Excerpts from "the first rough draft of history" as reported in The Washington Post on this date in the 20th century.

Falls Church was still a sleepy Virginia village in 1933 -- a "hick town," as the horn-honking protagonist pictured in the following story called it. Not much happened in the little hamlet, until this same lady made it the scene of a dramatic showdown that wound up on the front page of The Washington Post. An excerpt from Sept. 21, 1933:

A prolonged blast from automobile. Town Sergt. Alton Shumate, of Falls Church, Va., holding traffic at an intersection for the fire apparatus answering an alarm, sends boy to request the motorist to cease blowing the horn because there is a fire.

The impatient lady motorist refuses to cease. Up steps a courteous man, who explains traffic is being held for the fire equipment.

"You'll be delayed only a minute," he says, "Please quit blowing your horn."

"The idea of holding us," she says. "This is some hick town."

"It may be a hick town, but I happen to be the mayor here and also the town judge," he returned.

Unimpressed, the lady continues to express voluminous and forceful opinion of the town and its officials.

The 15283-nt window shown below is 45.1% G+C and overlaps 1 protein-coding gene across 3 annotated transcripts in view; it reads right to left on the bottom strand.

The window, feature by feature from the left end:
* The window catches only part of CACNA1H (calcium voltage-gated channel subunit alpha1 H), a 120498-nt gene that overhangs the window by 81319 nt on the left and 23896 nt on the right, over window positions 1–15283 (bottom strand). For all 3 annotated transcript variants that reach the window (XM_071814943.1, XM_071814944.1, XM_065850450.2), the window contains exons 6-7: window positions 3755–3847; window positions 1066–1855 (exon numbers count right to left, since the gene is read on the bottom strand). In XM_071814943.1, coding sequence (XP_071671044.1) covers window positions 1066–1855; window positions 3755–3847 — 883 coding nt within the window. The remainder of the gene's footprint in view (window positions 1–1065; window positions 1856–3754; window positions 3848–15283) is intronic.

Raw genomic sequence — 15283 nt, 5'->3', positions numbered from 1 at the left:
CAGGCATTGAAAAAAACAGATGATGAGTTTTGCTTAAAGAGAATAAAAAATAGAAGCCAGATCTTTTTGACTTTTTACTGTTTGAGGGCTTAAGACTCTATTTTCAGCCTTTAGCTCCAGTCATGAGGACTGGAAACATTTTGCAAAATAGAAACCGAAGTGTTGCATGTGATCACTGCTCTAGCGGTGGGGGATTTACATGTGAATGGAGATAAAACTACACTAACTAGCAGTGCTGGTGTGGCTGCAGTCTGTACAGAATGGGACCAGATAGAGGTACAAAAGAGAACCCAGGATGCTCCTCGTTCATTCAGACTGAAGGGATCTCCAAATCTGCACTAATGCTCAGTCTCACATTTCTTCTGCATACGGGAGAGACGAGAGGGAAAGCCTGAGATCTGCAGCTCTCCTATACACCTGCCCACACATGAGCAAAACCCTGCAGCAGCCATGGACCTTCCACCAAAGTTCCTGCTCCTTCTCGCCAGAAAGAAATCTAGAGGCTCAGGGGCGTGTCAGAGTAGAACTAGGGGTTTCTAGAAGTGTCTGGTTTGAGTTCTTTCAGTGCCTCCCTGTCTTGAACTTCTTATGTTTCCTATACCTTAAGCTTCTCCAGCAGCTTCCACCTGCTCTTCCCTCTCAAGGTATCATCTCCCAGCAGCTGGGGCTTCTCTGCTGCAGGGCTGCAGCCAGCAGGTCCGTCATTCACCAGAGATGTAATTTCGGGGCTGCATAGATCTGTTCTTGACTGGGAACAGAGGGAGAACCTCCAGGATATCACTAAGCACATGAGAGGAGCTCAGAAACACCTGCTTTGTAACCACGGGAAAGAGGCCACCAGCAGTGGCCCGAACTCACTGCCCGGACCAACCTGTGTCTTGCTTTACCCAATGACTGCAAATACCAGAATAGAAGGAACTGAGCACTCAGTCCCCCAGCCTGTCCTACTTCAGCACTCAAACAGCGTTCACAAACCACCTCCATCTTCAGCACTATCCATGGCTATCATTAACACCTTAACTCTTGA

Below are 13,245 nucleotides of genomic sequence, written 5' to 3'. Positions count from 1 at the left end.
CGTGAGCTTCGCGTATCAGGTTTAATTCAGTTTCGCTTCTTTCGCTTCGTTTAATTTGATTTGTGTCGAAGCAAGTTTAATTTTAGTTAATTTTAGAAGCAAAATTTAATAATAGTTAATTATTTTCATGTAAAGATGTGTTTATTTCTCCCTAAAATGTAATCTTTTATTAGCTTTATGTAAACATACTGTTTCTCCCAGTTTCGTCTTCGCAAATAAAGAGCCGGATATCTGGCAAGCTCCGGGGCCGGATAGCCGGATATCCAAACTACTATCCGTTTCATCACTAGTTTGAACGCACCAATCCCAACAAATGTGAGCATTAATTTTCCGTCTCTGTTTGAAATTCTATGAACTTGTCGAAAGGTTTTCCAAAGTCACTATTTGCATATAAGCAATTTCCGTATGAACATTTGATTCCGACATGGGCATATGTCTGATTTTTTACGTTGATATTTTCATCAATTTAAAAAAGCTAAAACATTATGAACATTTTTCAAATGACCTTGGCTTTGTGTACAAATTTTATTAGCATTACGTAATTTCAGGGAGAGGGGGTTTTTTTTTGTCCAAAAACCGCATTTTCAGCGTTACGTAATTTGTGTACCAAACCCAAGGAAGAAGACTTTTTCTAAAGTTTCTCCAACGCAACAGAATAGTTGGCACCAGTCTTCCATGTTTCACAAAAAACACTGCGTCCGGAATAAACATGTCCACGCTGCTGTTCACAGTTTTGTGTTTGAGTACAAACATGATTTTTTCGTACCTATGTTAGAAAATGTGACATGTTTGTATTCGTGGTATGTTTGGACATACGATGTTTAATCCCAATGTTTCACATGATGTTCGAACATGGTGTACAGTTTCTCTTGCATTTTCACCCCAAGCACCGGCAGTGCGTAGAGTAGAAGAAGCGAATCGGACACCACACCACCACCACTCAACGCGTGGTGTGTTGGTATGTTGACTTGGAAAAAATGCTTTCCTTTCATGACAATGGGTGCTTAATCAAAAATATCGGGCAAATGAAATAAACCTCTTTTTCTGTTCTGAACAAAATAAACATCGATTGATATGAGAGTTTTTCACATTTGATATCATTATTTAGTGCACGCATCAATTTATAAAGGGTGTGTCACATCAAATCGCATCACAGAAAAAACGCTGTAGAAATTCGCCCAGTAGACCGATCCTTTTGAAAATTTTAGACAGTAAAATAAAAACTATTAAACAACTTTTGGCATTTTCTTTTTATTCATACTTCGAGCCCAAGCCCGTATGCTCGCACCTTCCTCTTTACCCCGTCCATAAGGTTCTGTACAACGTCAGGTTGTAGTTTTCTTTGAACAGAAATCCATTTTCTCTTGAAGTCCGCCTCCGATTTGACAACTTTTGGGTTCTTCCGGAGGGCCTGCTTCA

Then the sergeant comes up and orders the lady to the curb.

"You know who I am?" the lady demands.

"I don't know, and I don't care," the sergeant replies, handing her a summons to appear in the mayor's court Saturday night to answer charges of making unnecessary noise, in violation of the town ordinance.

The lady was Mrs. Margo Couzens Chewning, daughter of Senator James Couzens. She was accompanied by her husband, William Jeffries Chewning.

The summons was accepted -- and on Saturday night Mrs. Chewning must face Mayor L.P. Daniel of the hick town, who presides as judge in said hick town.

P.S. -- The fire proved to be near Cabin John, Md., on the other side of the river.